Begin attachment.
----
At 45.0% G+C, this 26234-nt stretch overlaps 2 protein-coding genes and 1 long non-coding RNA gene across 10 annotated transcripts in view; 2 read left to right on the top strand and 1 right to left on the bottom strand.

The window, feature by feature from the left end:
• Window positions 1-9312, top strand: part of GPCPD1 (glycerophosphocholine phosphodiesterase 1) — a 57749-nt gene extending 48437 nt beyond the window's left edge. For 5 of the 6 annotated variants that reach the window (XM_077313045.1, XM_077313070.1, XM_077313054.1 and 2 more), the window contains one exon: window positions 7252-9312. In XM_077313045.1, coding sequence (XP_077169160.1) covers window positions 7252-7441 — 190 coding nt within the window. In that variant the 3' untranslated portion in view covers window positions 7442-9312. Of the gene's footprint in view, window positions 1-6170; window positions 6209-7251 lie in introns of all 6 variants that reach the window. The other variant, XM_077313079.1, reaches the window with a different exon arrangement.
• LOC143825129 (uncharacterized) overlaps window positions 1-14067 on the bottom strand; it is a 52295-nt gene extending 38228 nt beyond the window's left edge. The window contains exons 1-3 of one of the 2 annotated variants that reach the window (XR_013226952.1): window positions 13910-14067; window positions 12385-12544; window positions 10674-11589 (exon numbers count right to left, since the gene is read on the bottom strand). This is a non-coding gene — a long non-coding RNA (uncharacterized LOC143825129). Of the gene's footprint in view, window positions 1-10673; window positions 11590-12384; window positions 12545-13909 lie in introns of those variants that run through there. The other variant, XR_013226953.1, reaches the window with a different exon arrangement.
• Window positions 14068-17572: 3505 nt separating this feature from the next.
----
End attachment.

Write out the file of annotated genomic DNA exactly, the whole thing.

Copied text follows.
At 45.0% G+C, this 26234-nt stretch overlaps 2 protein-coding genes and 1 long non-coding RNA gene across 10 annotated transcripts in view; 2 read left to right on the top strand and 1 right to left on the bottom strand.

The window, feature by feature from the left end:
• Window positions 1-9312, top strand: part of GPCPD1 (glycerophosphocholine phosphodiesterase 1) — a 57749-nt gene extending 48437 nt beyond the window's left edge. For 5 of the 6 annotated variants that reach the window (XM_077313045.1, XM_077313070.1, XM_077313054.1 and 2 more), the window contains one exon: window positions 7252-9312. In XM_077313045.1, coding sequence (XP_077169160.1) covers window positions 7252-7441 — 190 coding nt within the window. In that variant the 3' untranslated portion in view covers window positions 7442-9312. Of the gene's footprint in view, window positions 1-6170; window positions 6209-7251 lie in introns of all 6 variants that reach the window. The other variant, XM_077313079.1, reaches the window with a different exon arrangement.
• LOC143825129 (uncharacterized) overlaps window positions 1-14067 on the bottom strand; it is a 52295-nt gene extending 38228 nt beyond the window's left edge. The window contains exons 1-3 of one of the 2 annotated variants that reach the window (XR_013226952.1): window positions 13910-14067; window positions 12385-12544; window positions 10674-11589 (exon numbers count right to left, since the gene is read on the bottom strand). This is a non-coding gene — a long non-coding RNA (uncharacterized LOC143825129). Of the gene's footprint in view, window positions 1-10673; window positions 11590-12384; window positions 12545-13909 lie in introns of those variants that run through there. The other variant, XR_013226953.1, reaches the window with a different exon arrangement.
• Window positions 14068-17572: 3505 nt separating this feature from the next.